Whether You Order or Pack Your Child's Lunch: Think Healthy
FOR IMMEDIATE RELEASE
October 15, 2013
Offer Tips This National School Lunch Week
CHARLES, Ill. – A healthy lunch keeps children engaged in afternoon learning
and afterschool activities. Whether those lunches are from the school cafeteria
or are sent from home, University of Illinois Extension Educators offer some
tips for success during this National School Lunch Week.
packing a lunch or choosing a lunch, you and your child could begin with a
fruit, vegetable, and lean protein," said Laura Barr, University of Illinois
Extension Nutrition and Wellness Educator for DuPage, Kane and Kendall
counties. "Dairy and whole grains also are important components to a
of Illinois Extension recommends modeling MyPlate, the USDA nutritional visual
aid that features proper portions of fruits, vegetables, grains, dairy and
protein divided into sections on a plate.
chicken or beans make great lean protein choices at lunch," said Jessica
Gadomski, University of Illinois Extension Educator, representing the Illinois
Nutrition Education Program in DuPage, Kane and Kendall counties. "Food is our
fuel. Much like a car, what we put in our bodies helps us function properly.
Healthy foods help us not only move but think."
School Lunch Week is October 14 to 18 this year, and it provides the
opportunity to highlight key changes to meals being served at schools this
school lunches will be making half the grains offered whole grains and offering
daily fruits and vegetables, said Gadomski, who also added that this week
serves as a reminder for families preparing lunches at home to think healthy
following a model like MyPlate, both parents and children can understand what
foods, and how much of each, make up a healthy lunch," Gadomski explained.
"Involve your children when making lunch choices and continue to engage them
with dinner decisions. This will help them better comprehend what good choices
look like so they can make them on their own."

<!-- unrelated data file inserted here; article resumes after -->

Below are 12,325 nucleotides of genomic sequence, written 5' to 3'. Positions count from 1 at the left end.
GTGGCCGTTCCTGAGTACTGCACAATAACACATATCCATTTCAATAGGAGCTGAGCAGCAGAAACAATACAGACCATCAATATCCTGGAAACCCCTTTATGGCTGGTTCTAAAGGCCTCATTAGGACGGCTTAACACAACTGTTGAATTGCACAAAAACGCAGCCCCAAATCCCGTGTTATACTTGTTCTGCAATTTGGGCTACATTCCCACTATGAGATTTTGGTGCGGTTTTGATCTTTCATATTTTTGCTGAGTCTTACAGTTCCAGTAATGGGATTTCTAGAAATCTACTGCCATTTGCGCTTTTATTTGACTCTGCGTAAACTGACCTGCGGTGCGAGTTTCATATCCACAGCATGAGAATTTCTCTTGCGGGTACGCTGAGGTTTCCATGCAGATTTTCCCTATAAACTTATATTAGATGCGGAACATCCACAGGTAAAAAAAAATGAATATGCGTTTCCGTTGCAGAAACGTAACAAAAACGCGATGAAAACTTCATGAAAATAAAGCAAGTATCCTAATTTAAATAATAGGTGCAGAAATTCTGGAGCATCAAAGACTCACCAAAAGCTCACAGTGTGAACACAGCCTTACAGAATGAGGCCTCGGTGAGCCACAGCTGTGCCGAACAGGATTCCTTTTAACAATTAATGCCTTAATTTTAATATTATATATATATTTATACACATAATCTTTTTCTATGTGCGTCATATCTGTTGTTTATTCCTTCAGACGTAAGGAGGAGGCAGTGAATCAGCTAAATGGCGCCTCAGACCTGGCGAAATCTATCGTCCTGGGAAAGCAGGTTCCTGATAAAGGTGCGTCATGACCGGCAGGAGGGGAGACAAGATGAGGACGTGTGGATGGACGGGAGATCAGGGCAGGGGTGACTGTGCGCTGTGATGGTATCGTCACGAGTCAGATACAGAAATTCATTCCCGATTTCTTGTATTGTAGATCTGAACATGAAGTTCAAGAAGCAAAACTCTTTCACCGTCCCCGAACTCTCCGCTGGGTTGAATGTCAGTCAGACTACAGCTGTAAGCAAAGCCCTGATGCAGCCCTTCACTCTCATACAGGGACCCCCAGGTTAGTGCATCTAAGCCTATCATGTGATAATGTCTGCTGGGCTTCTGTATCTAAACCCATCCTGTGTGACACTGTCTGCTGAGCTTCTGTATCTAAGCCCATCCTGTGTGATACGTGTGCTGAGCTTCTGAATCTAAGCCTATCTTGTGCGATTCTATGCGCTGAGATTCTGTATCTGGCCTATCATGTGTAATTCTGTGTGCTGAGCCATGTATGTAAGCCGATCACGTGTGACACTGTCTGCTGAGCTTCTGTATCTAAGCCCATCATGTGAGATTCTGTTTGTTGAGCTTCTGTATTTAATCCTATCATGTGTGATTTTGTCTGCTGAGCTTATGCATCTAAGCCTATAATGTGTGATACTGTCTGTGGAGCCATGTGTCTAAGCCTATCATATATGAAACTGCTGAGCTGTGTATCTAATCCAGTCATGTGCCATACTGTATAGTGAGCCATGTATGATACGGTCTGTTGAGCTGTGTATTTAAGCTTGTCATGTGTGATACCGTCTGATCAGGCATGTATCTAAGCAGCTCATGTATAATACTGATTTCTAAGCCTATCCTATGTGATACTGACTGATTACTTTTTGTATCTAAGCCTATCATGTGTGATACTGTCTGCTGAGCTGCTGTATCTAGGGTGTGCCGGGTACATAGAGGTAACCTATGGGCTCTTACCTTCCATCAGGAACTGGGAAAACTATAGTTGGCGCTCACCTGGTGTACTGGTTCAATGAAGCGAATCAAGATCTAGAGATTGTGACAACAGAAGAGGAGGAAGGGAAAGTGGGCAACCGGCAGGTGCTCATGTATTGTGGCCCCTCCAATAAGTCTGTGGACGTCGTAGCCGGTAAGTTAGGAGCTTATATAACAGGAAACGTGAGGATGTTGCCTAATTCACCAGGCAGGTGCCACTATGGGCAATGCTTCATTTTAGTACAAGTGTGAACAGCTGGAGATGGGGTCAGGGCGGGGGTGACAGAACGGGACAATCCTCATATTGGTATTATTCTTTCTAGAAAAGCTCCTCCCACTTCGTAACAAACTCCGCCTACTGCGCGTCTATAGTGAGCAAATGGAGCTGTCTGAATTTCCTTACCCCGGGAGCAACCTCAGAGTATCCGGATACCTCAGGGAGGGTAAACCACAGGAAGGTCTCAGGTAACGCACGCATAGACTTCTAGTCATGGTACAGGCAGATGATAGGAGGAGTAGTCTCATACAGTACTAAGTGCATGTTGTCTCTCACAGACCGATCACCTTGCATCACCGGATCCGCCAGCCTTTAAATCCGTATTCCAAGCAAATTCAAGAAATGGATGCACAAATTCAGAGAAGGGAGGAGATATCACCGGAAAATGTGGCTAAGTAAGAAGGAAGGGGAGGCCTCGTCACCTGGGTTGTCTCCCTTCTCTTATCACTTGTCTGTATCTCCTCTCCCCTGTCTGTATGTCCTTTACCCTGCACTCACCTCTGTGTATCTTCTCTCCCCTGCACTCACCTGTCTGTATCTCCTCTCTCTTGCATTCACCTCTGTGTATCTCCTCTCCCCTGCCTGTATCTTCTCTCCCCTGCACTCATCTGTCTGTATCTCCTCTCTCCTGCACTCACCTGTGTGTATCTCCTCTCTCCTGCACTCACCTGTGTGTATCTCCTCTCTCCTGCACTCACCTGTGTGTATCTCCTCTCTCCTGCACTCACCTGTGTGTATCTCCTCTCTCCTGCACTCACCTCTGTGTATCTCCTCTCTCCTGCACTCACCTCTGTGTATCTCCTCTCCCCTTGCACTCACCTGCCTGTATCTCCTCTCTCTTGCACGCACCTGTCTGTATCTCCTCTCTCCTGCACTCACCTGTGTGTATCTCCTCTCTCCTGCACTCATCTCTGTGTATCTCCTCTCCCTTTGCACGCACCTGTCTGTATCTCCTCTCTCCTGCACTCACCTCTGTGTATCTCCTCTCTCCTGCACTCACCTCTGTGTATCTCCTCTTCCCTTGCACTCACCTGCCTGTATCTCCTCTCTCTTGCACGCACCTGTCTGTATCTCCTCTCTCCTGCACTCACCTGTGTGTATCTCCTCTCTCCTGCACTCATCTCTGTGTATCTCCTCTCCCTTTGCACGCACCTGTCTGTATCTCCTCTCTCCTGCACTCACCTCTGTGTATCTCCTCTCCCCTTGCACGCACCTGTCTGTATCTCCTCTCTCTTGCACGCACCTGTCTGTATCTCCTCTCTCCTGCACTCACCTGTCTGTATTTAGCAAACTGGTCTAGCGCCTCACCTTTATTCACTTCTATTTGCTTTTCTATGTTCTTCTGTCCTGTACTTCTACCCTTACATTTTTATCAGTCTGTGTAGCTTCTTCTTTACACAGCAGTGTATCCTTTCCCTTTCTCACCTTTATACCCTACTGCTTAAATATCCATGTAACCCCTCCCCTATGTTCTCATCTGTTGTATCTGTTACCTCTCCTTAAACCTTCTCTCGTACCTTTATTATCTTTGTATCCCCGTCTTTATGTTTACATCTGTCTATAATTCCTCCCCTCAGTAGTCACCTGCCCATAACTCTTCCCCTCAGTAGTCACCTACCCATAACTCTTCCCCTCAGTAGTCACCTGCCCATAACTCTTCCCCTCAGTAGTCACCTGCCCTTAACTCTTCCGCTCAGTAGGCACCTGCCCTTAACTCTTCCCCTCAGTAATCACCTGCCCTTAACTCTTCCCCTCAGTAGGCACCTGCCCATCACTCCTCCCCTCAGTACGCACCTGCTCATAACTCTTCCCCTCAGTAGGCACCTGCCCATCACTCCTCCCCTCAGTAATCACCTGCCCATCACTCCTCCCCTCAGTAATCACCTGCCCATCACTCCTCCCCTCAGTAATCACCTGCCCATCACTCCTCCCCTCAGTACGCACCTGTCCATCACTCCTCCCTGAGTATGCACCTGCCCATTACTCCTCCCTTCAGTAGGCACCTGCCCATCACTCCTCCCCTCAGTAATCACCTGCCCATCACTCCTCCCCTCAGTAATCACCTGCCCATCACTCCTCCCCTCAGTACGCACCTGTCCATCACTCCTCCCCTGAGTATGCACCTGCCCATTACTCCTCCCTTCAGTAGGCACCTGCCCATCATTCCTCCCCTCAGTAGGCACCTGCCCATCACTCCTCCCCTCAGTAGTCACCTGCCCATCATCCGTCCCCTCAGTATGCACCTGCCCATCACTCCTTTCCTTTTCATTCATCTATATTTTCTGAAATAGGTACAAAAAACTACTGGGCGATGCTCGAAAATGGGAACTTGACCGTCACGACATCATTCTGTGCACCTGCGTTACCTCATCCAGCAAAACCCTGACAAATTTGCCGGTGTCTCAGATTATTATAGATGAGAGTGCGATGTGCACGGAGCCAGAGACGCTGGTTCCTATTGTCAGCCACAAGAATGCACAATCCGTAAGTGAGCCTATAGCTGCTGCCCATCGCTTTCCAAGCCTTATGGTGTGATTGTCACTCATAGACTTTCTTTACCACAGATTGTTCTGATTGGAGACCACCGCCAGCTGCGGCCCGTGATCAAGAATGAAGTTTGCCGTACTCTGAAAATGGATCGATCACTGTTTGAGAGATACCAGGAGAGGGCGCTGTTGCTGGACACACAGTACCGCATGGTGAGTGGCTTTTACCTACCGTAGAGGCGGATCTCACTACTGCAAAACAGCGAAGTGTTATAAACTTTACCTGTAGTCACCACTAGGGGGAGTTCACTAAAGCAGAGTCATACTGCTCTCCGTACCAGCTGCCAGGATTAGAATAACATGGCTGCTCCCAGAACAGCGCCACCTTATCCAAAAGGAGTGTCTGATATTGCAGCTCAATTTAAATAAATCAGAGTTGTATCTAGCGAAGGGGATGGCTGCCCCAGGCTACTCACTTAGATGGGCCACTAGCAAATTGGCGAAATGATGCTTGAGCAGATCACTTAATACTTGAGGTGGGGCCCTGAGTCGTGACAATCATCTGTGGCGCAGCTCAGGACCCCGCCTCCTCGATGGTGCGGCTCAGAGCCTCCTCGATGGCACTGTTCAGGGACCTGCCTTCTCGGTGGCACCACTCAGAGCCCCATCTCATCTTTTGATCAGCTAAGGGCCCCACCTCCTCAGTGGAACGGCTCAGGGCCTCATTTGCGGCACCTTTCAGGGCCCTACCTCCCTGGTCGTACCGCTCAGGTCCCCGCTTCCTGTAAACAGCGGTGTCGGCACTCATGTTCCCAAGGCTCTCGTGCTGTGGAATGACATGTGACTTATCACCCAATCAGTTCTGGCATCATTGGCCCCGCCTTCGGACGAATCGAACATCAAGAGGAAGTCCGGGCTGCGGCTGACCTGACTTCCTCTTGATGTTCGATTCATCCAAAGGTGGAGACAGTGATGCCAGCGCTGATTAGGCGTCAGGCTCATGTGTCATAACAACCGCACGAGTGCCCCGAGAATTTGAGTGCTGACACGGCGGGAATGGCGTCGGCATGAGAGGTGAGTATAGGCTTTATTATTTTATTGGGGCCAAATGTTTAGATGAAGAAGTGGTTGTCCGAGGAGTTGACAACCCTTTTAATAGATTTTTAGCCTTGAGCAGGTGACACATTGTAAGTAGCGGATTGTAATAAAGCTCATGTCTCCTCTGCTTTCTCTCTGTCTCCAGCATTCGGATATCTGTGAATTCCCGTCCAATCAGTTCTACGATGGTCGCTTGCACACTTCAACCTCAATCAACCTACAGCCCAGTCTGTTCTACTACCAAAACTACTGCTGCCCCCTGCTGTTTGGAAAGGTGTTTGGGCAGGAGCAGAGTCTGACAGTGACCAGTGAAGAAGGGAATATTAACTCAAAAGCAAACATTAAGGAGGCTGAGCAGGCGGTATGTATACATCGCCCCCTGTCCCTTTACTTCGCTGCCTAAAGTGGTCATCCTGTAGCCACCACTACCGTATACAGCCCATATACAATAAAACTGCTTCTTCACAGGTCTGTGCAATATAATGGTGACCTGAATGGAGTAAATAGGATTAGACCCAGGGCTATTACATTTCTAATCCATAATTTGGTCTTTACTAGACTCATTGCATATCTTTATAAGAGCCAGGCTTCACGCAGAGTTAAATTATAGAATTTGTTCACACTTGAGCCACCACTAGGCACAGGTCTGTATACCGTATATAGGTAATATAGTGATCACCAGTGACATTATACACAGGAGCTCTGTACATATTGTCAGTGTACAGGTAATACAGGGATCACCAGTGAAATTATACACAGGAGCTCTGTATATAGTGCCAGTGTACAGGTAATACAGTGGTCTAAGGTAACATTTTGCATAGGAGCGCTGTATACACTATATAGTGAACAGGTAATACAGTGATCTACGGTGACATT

suggests posting the monthly school lunch calendar or making a packed-lunch
schedule to help include the children in planning; to help vary colors, shapes
and textures of choices; and to help rotate foods.
carbohydrate-heavy lunch digests quicker, and your child will be hungry
sooner," Barr said. "Healthy proteins will slow the release of energy, keeping
the body satisfied longer through the afternoon."
ideas include lean meats, beans, cheese sticks, hard-boiled eggs or yogurt.
Whether packing or picking from a menu, children should be encouraged to choose
a variety of food groups, as well as change up their choices within those food
lunches can provide a great opportunity for children to try new things," said
Barr. "'Polite bites' are a good way to get them to test new foods, while being
respectful of their tastes."
may need to try a new food up to 10 times to decide if they like it, Barr said.
Parents, school staff or food-service personnel should not to be discouraged if
a student does not enjoy a food the first time, and they should continue to
offer students new foods and recipes.
do not overload a lunch with unfamiliar choices. "If they don't eat anything in
a healthy lunch, then that isn't healthy either," Barr said.
Send it Safely
also advises parents to safely pack lunches brought from home. "If any foods
are perishable, such as yogurt, deli meat or cheese, they should be packed in
an insulated lunch bag with an ice pack," Barr said.
may help to include frozen lunch components – such as yogurt, juice or water –
that will thaw and help keep the foods at a safe, cold temperature, she added.
encourages parents to do an at-home experiment on a weekend to determine if
their current food-packing method is safe and effective.
your child's lunch as you would during the week, but include a food
thermometer. Keep it at room-temperature for the same amount of time as it is
during the week.
the end, the thermometer should read close to your refrigerator temperature,
about 40 degrees Fahrenheit. "Potentially hazardous foods, like meats and dairy
products, should not be in the danger zone of 41 to 135 degrees for more than
two hours," Barr said. "The longer the food is in the danger zone, the higher
the risk for food borne illness."
learn more about National School Lunch Week, October 14 to 18, 2013, go to www.traytalk.org. For more information on healthy habits
and nutrition, contact your local University of Illinois Extension office or
of Illinois Extension provides educational programs and research-based
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Source: Laura Barr, Extension Educator, Nutrition and Wellness, email@example.com